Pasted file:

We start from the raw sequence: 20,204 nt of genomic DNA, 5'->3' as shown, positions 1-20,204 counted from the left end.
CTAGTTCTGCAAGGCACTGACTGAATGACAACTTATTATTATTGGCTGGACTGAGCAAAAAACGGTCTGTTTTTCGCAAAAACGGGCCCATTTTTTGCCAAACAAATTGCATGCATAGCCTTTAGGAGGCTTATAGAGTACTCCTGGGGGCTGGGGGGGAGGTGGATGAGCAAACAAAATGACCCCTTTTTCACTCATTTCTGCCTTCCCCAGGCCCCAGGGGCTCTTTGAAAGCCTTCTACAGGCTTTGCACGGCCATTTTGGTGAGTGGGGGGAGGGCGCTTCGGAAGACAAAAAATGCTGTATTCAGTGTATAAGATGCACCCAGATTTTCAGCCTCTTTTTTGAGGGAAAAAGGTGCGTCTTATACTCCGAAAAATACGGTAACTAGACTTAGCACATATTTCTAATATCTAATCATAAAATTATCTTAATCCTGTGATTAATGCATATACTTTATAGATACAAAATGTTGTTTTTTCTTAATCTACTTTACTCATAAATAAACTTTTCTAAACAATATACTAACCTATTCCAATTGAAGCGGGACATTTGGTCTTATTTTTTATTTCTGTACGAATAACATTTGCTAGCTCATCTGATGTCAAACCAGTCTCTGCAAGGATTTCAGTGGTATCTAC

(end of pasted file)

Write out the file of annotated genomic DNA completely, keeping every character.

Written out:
We start from the raw sequence: 20,204 nt of genomic DNA, 5'->3' as shown, positions 1-20,204 counted from the left end.
CTAGTTCTGCAAGGCACTGACTGAATGACAACTTATTATTATTGGCTGGACTGAGCAAAAAACGGTCTGTTTTTCGCAAAAACGGGCCCATTTTTTGCCAAACAAATTGCATGCATAGCCTTTAGGAGGCTTATAGAGTACTCCTGGGGGCTGGGGGGGAGGTGGATGAGCAAACAAAATGACCCCTTTTTCACTCATTTCTGCCTTCCCCAGGCCCCAGGGGCTCTTTGAAAGCCTTCTACAGGCTTTGCACGGCCATTTTGGTGAGTGGGGGGAGGGCGCTTCGGAAGACAAAAAATGCTGTATTCAGTGTATAAGATGCACCCAGATTTTCAGCCTCTTTTTTGAGGGAAAAAGGTGCGTCTTATACTCCGAAAAATACGGTAACTAGACTTAGCACATATTTCTAATATCTAATCATAAAATTATCTTAATCCTGTGATTAATGCATATACTTTATAGATACAAAATGTTGTTTTTTCTTAATCTACTTTACTCATAAATAAACTTTTCTAAACAATATACTAACCTATTCCAATTGAAGCGGGACATTTGGTCTTATTTTTTATTTCTGTACGAATAACATTTGCTAGCTCATCTGATGTCAAACCAGTCTCTGCAAGGATTTCAGTGGTATCTAC